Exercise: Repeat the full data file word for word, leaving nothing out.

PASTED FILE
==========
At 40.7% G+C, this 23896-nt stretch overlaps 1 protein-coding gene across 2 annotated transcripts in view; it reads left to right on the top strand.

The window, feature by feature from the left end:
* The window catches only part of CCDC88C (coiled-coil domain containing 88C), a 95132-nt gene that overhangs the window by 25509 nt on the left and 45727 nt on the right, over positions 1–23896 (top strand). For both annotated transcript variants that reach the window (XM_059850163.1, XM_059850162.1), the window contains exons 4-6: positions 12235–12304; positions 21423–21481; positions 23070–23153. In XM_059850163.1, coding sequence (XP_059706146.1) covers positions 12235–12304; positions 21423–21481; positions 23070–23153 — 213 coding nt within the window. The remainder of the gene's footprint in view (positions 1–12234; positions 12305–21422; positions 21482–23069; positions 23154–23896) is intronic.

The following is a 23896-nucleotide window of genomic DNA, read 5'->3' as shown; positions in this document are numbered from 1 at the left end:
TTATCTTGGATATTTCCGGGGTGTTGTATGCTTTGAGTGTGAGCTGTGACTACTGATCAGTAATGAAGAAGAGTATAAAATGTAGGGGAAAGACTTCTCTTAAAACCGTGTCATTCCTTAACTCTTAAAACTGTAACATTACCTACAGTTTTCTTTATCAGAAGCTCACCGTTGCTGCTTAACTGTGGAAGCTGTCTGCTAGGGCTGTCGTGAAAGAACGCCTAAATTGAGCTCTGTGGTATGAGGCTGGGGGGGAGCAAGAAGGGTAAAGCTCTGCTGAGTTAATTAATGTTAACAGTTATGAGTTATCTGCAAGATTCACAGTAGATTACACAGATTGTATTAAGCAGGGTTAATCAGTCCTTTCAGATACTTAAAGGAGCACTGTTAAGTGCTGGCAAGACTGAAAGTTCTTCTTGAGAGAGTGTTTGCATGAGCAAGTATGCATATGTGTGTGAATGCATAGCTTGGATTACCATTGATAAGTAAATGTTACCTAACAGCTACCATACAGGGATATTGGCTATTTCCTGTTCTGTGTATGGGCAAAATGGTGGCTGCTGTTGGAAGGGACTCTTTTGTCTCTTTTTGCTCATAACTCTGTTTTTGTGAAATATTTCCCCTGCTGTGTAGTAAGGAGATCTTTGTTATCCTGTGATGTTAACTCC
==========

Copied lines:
At 40.7% G+C, this 23896-nt stretch overlaps 1 protein-coding gene across 2 annotated transcripts in view; it reads left to right on the top strand.

The window, feature by feature from the left end:
* The window catches only part of CCDC88C (coiled-coil domain containing 88C), a 95132-nt gene that overhangs the window by 25509 nt on the left and 45727 nt on the right, over positions 1–23896 (top strand). For both annotated transcript variants that reach the window (XM_059850163.1, XM_059850162.1), the window contains exons 4-6: positions 12235–12304; positions 21423–21481; positions 23070–23153. In XM_059850163.1, coding sequence (XP_059706146.1) covers positions 12235–12304; positions 21423–21481; positions 23070–23153 — 213 coding nt within the window. The remainder of the gene's footprint in view (positions 1–12234; positions 12305–21422; positions 21482–23069; positions 23154–23896) is intronic.

The following is a 23896-nucleotide window of genomic DNA, read 5'->3' as shown; positions in this document are numbered from 1 at the left end:
TTATCTTGGATATTTCCGGGGTGTTGTATGCTTTGAGTGTGAGCTGTGACTACTGATCAGTAATGAAGAAGAGTATAAAATGTAGGGGAAAGACTTCTCTTAAAACCGTGTCATTCCTTAACTCTTAAAACTGTAACATTACCTACAGTTTTCTTTATCAGAAGCTCACCGTTGCTGCTTAACTGTGGAAGCTGTCTGCTAGGGCTGTCGTGAAAGAACGCCTAAATTGAGCTCTGTGGTATGAGGCTGGGGGGGAGCAAGAAGGGTAAAGCTCTGCTGAGTTAATTAATGTTAACAGTTATGAGTTATCTGCAAGATTCACAGTAGATTACACAGATTGTATTAAGCAGGGTTAATCAGTCCTTTCAGATACTTAAAGGAGCACTGTTAAGTGCTGGCAAGACTGAAAGTTCTTCTTGAGAGAGTGTTTGCATGAGCAAGTATGCATATGTGTGTGAATGCATAGCTTGGATTACCATTGATAAGTAAATGTTACCTAACAGCTACCATACAGGGATATTGGCTATTTCCTGTTCTGTGTATGGGCAAAATGGTGGCTGCTGTTGGAAGGGACTCTTTTGTCTCTTTTTGCTCATAACTCTGTTTTTGTGAAATATTTCCCCTGCTGTGTAGTAAGGAGATCTTTGTTATCCTGTGATGTTAACTCC